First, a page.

Employee Incentives and Family Firm Innovation: A Configurational Approach. By: Villani, Elisa; Linder, Christian; De Massis, Alfredo and Eddleston, Kimberly A. 2024. Journal of Management. Vol. 50 Issue 5, p1797-1835.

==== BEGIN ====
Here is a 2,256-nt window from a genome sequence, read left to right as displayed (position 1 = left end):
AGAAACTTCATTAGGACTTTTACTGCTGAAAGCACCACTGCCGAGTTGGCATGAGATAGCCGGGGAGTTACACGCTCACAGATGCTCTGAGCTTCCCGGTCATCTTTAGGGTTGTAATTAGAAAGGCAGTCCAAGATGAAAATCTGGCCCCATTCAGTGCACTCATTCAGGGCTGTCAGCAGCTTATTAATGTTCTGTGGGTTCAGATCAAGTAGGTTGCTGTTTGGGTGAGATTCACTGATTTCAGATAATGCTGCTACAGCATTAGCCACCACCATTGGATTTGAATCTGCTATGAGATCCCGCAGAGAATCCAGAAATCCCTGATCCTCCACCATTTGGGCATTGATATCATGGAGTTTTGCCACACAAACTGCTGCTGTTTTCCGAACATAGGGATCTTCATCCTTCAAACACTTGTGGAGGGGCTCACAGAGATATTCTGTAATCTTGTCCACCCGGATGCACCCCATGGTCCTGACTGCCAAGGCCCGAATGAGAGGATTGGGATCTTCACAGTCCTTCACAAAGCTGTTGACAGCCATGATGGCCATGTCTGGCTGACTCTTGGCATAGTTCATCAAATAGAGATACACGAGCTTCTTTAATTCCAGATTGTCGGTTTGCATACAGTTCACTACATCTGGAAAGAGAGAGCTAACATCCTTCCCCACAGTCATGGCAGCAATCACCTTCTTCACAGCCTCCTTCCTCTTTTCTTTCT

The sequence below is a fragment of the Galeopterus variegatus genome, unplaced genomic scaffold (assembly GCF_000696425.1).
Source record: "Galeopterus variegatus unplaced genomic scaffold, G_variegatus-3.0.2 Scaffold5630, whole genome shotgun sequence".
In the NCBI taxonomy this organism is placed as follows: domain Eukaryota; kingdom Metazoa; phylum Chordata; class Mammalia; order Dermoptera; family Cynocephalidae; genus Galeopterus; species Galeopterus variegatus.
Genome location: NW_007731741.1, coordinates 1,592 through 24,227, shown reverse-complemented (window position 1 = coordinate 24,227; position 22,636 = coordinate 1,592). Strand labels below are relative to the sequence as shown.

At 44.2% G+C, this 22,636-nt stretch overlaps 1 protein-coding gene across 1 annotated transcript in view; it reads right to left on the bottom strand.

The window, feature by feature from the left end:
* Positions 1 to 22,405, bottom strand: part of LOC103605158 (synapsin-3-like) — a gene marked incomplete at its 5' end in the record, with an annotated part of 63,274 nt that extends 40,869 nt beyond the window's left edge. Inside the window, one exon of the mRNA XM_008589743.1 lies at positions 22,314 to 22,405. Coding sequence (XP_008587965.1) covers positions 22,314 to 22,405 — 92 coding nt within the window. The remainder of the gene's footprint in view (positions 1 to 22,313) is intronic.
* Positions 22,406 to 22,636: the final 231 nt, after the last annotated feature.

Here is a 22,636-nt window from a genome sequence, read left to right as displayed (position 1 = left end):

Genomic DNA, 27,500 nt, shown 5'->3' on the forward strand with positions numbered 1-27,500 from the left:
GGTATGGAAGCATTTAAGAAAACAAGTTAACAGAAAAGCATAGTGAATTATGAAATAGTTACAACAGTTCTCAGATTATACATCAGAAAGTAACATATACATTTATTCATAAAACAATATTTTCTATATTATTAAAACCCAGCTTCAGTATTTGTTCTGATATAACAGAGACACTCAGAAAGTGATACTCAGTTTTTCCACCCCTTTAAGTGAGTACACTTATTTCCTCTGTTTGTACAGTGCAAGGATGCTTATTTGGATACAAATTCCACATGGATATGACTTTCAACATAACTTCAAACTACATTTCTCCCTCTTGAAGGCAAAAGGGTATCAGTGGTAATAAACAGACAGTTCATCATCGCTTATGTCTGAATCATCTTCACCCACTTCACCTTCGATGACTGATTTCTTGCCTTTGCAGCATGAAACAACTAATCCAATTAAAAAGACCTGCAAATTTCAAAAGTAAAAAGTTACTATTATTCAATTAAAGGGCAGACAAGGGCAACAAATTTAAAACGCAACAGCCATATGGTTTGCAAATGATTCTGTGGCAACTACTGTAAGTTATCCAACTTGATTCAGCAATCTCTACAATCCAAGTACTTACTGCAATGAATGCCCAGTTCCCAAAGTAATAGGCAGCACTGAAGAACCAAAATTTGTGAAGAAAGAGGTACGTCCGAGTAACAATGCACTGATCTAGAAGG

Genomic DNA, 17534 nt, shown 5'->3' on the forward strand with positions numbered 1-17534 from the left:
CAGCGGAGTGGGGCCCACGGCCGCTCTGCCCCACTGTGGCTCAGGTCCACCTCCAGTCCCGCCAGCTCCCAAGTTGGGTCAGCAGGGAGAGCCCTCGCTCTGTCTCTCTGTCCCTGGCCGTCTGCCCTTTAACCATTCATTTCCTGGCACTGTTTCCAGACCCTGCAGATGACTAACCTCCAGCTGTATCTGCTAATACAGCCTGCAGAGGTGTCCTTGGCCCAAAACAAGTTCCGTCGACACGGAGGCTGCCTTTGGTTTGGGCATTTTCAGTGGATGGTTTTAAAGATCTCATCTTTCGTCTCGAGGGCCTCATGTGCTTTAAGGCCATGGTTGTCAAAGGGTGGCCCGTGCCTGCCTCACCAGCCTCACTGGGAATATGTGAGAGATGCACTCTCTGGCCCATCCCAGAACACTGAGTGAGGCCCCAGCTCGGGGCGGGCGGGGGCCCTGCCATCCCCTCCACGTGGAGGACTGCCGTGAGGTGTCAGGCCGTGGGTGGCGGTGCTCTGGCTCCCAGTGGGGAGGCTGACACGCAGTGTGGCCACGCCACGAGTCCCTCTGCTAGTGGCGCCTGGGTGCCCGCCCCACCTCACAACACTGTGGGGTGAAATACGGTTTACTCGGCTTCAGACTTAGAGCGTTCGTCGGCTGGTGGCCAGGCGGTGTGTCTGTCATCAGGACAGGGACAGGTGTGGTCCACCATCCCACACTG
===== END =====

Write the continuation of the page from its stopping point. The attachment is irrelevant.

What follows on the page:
According to family business theory and practice, family firms often face a paradoxical tension between their anchorage to the past and the need to renew and innovate to remain competitive, which often hampers innovation. Given that innovation is inherently a social process that depends on the knowledge and creativity of an organization’s people, employee incentives may be key to managing the tradition–innovation paradox and unlocking a family firm’s innovation potential. However, current research has not addressed how family firms can effectively configure incentives to promote innovation. Drawing on a configurational approach and the unique properties of the qualitative comparative analysis method, our study reveals that the set of incentives that family firms use to motivate their employees toward innovation differs in relation to whether they are more or less attached to tradition. As such, in line with the principle of equifinality, family firms with high attachment to tradition can be as innovative as those with low attachment to tradition by implementing the right configuration of incentives. Thus, we offer a human resource management perspective on innovation that advances knowledge on how family firms can unlock their innovation potential.